Woodward medals celebrate outstanding research

November 14 / 149

Woodward Medal winners Professor Ashley Bush and Professor Sundhya Pahuja
Woodward Medal winners Professor Ashley Bush and Professor Sundhya Pahuja

Professor Sundhya Pahuja, of Melbourne Law School, and Professor Ashley Bush, of the Florey Institute of Neuroscience and Mental Health, have been honoured with this year’s Woodward Medals.

The medals are presented each year by the University to recognise staff for research considered to have made the most significant contribution in their field during the previous three years.

Professor Pahuja has received the 2014 Woodward Medal in Humanities and Social Sciences for her book, Decolonising International Law: Development, Economic Growth and the Politics of Universality (Cambridge: Cambridge University Press, 2011). 

Professor Pahuja said she was very honoured to receive the award.

“It feels like a significant recognition as I have so many outstanding Humanities and Social Science colleagues at the University,” she said.

“The book is an attempt to think of global inequality and its relationship to international law. It is not from the point of view that international law can solve the problem of global inequality but rather to think critically about the ways in which  it both produces and might ameliorate inequality.

“I hope the book will be of use to those who are interested in thinking critically about the world we live in and the relationship between international law and political economy in a global context.

“I hope too that it makes a contribution to the global conversation about what it might mean to live ethically in highly inter-dependent times.”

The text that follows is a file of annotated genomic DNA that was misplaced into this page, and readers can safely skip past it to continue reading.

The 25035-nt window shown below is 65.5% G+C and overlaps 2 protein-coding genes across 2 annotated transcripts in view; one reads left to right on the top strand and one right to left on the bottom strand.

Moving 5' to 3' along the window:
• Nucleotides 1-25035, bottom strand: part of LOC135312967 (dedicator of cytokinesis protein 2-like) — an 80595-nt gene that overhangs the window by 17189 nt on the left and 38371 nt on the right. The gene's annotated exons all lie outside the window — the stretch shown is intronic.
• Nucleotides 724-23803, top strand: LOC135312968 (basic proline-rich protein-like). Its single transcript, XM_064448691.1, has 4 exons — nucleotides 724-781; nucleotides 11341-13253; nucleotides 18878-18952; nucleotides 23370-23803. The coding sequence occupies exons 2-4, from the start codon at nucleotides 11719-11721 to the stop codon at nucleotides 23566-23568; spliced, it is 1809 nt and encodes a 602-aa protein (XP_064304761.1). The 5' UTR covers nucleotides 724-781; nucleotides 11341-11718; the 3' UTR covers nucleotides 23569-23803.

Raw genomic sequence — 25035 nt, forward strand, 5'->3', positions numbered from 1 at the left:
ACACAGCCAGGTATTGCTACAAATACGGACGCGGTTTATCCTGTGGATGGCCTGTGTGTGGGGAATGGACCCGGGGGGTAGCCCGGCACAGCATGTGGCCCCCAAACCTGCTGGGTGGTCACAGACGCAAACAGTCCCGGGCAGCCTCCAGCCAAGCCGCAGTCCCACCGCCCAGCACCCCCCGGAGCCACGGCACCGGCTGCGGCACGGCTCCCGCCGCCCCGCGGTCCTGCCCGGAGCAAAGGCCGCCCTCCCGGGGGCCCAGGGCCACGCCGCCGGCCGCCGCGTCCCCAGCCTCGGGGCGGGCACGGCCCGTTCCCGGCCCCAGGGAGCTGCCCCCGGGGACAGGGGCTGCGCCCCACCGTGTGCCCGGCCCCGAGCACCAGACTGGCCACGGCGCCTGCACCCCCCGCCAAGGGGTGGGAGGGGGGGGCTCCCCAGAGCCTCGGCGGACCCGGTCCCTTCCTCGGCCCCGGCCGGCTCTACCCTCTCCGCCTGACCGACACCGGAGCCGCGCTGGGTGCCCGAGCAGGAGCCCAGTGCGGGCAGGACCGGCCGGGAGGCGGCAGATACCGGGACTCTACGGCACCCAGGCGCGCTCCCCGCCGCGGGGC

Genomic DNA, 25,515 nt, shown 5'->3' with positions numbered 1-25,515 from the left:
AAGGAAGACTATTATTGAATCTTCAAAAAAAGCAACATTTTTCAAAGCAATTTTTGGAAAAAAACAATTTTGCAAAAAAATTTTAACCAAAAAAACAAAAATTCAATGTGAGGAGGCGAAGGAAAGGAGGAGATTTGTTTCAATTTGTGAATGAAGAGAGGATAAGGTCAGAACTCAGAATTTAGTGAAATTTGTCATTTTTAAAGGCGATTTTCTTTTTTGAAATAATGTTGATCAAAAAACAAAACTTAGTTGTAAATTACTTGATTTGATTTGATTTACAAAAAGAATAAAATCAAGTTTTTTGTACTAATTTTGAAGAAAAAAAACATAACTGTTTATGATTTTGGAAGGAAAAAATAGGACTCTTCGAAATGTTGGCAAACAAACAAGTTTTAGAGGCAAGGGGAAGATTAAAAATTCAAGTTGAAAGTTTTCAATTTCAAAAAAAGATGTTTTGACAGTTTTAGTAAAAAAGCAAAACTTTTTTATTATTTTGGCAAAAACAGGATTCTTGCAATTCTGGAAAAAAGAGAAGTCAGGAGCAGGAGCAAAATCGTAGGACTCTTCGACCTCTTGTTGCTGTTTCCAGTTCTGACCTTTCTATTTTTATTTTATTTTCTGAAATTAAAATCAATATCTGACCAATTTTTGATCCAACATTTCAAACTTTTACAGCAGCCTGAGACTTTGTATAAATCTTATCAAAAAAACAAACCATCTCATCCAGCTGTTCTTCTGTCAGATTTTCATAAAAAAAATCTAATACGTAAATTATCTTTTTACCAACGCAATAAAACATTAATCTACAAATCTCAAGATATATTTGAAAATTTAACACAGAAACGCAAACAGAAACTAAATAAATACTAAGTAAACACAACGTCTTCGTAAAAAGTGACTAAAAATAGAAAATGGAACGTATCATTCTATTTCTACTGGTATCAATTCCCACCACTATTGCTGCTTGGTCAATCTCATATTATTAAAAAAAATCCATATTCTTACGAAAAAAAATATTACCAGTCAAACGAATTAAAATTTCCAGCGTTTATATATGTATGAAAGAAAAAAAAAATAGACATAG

Professor Bush has received the 2014 Woodward Medal in Science and Technology for his research into the causes of and treatments for neurodegeneration, in particular his work defining the role of tau proteins in the pathogenesis of Alzheimer’s and Parkinson’s disease, reported in the paper “Tau deficiency induces a parkinsonism with dementia phenotype by impairing APP-mediated iron export” (Nature Medicine 2012; 18(2), 291-295). 

He said winning was certainly a thrill, and that it was terrific to get the recognition that his work was having an impact. 

“I have been looking at the role of metals in biology especially in the aging brain, in particular proteins that are involved in Alzheimer’s disease and how they impact the regulation of these metals,” he said. 

“Metals are highly concentrated in the brain and are a big part of metabolism. Often when people think of metals, they think of environmental exposure, but when you are born you have plenty of metals in your body. As you get older, the concentration of metals in the brain rises, especially iron, and this accumulation is very unusual. 

“It is also unidirectional; basically the iron goes in but does not leave the brain. Iron related genes are associated with Parkinson’s disease and they are testing to see if this also the case with Alzheimer’s disease.

“The paper identified tau and how it operates to adjust brain iron levels. It has a function never previously considered. It is in some ways a Rosetta stone that links two big pools of interest together in Alzheimer’s disease. one, the metals and the other, the role of the proteins involved, and tau plays a big role."

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